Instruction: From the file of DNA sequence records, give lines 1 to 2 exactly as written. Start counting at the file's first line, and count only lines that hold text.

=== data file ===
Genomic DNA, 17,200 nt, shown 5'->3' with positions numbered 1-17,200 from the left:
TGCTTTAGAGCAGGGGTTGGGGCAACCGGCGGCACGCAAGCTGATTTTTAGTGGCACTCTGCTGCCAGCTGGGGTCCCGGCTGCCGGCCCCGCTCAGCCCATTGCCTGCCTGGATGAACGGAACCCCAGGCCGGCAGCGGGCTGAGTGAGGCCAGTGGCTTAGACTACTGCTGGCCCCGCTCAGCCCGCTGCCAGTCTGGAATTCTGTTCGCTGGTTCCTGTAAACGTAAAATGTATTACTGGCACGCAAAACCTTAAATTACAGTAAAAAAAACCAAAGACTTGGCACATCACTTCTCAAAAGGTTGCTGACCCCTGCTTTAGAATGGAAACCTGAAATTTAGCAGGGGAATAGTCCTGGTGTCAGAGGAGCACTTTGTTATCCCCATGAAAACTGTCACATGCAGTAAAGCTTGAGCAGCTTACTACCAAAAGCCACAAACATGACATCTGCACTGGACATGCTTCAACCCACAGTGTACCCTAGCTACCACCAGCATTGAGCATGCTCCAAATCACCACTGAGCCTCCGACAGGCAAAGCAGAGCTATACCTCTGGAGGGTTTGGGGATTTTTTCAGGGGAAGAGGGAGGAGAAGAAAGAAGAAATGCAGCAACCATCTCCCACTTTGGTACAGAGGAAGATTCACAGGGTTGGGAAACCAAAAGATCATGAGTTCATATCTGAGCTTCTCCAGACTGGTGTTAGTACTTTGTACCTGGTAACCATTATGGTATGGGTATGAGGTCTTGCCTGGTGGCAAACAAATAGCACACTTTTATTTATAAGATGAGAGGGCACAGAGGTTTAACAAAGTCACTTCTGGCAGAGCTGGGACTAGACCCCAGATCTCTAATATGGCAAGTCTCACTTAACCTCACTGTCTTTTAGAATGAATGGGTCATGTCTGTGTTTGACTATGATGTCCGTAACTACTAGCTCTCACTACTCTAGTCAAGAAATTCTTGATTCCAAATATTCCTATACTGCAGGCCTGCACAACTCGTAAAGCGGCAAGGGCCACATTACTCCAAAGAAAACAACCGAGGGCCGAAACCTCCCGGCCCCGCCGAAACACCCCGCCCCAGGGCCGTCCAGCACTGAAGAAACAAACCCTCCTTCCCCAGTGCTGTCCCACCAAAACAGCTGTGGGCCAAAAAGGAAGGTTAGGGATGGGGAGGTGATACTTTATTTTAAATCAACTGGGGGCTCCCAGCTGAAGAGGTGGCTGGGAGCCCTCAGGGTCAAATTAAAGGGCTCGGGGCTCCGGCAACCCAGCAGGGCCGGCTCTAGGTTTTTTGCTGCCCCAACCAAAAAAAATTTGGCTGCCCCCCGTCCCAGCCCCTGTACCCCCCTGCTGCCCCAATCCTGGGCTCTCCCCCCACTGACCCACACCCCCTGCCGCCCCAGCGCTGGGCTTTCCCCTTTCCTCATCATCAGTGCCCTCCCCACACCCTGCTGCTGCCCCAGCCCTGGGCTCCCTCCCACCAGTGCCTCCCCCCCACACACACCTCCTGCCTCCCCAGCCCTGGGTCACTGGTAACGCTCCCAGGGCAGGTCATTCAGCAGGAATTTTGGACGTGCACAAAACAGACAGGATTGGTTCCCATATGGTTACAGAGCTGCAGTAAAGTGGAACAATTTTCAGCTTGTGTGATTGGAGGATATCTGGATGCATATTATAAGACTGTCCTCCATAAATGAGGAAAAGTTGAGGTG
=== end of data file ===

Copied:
Genomic DNA, 17,200 nt, shown 5'->3' with positions numbered 1-17,200 from the left:
TGCTTTAGAGCAGGGGTTGGGGCAACCGGCGGCACGCAAGCTGATTTTTAGTGGCACTCTGCTGCCAGCTGGGGTCCCGGCTGCCGGCCCCGCTCAGCCCATTGCCTGCCTGGATGAACGGAACCCCAGGCCGGCAGCGGGCTGAGTGAGGCCAGTGGCTTAGACTACTGCTGGCCCCGCTCAGCCCGCTGCCAGTCTGGAATTCTGTTCGCTGGTTCCTGTAAACGTAAAATGTATTACTGGCACGCAAAACCTTAAATTACAGTAAAAAAAACCAAAGACTTGGCACATCACTTCTCAAAAGGTTGCTGACCCCTGCTTTAGAATGGAAACCTGAAATTTAGCAGGGGAATAGTCCTGGTGTCAGAGGAGCACTTTGTTATCCCCATGAAAACTGTCACATGCAGTAAAGCTTGAGCAGCTTACTACCAAAAGCCACAAACATGACATCTGCACTGGACATGCTTCAACCCACAGTGTACCCTAGCTACCACCAGCATTGAGCATGCTCCAAATCACCACTGAGCCTCCGACAGGCAAAGCAGAGCTATACCTCTGGAGGGTTTGGGGATTTTTTCAGGGGAAGAGGGAGGAGAAGAAAGAAGAAATGCAGCAACCATCTCCCACTTTGGTACAGAGGAAGATTCACAGGGTTGGGAAACCAAAAGATCATGAGTTCATATCTGAGCTTCTCCAGACTGGTGTTAGTACTTTGTACCTGGTAACCATTATGGTATGGGTATGAGGTCTTGCCTGGTGGCAAACAAATAGCACACTTTTATTTATAAGATGAGAGGGCACAGAGGTTTAACAAAGTCACTTCTGGCAGAGCTGGGACTAGACCCCAGATCTCTAATATGGCAAGTCTCACTTAACCTCACTGTCTTTTAGAATGAATGGGTCATGTCTGTGTTTGACTATGATGTCCGTAACTACTAGCTCTCACTACTCTAGTCAAGAAATTCTTGATTCCAAATATTCCTATACTGCAGGCCTGCACAACTCGTAAAGCGGCAAGGGCCACATTACTCCAAAGAAAACAACCGAGGGCCGAAACCTCCCGGCCCCGCCGAAACACCCCGCCCCAGGGCCGTCCAGCACTGAAGAAACAAACCCTCCTTCCCCAGTGCTGTCCCACCAAAACAGCTGTGGGCCAAAAAGGAAGGTTAGGGATGGGGAGGTGATACTTTATTTTAAATCAACTGGGGGCTCCCAGCTGAAGAGGTGGCTGGGAGCCCTCAGGGTCAAATTAAAGGGCTCGGGGCTCCGGCAACCCAGCAGGGCCGGCTCTAGGTTTTTTGCTGCCCCAACCAAAAAAAATTTGGCTGCCCCCCGTCCCAGCCCCTGTACCCCCCTGCTGCCCCAATCCTGGGCTCTCCCCCCACTGACCCACACCCCCTGCCGCCCCAGCGCTGGGCTTTCCCCTTTCCTCATCATCAGTGCCCTCCCCACACCCTGCTGCTGCCCCAGCCCTGGGCTCCCTCCCACCAGTGCCTCCCCCCCACACACACCTCCTGCCTCCCCAGCCCTGGGTCACTGGTAACGCTCCCAGGGCAGGTCATTCAGCAGGAATTTTGGACGTGCACAAAACAGACAGGATTGGTTCCCATATGGTTACAGAGCTGCAGTAAAGTGGAACAATTTTCAGCTTGTGTGATTGGAGGATATCTGGATGCATATTATAAGACTGTCCTCCATAAATGAGGAAAAGTTGAGGTG